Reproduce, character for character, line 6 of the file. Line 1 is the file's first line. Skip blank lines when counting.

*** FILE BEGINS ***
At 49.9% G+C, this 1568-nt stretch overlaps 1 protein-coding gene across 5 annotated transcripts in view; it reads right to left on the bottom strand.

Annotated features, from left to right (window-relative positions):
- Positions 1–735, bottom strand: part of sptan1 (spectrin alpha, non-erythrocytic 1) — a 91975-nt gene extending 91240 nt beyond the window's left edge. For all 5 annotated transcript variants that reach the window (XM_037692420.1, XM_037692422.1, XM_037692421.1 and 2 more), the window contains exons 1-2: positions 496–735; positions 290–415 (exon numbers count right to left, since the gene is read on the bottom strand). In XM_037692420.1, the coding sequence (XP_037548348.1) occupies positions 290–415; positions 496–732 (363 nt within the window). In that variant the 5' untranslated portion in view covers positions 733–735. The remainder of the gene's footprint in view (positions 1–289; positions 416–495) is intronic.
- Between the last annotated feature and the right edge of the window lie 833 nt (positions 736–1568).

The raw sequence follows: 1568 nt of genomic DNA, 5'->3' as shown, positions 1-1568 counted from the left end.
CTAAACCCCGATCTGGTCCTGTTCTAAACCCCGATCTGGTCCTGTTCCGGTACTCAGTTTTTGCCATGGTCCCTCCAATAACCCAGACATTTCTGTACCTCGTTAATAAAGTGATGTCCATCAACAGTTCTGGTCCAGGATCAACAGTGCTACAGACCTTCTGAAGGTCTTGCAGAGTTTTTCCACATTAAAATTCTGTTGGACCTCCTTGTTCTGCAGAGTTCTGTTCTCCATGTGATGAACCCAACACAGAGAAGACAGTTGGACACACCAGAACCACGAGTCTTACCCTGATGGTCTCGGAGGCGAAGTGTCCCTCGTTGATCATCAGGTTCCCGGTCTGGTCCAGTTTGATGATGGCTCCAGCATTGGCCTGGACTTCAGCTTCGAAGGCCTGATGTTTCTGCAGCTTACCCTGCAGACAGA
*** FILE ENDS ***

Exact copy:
CTAAACCCCGATCTGGTCCTGTTCTAAACCCCGATCTGGTCCTGTTCCGGTACTCAGTTTTTGCCATGGTCCCTCCAATAACCCAGACATTTCTGTACCTCGTTAATAAAGTGATGTCCATCAACAGTTCTGGTCCAGGATCAACAGTGCTACAGACCTTCTGAAGGTCTTGCAGAGTTTTTCCACATTAAAATTCTGTTGGACCTCCTTGTTCTGCAGAGTTCTGTTCTCCATGTGATGAACCCAACACAGAGAAGACAGTTGGACACACCAGAACCACGAGTCTTACCCTGATGGTCTCGGAGGCGAAGTGTCCCTCGTTGATCATCAGGTTCCCGGTCTGGTCCAGTTTGATGATGGCTCCAGCATTGGCCTGGACTTCAGCTTCGAAGGCCTGATGTTTCTGCAGCTTACCCTGCAGACAGA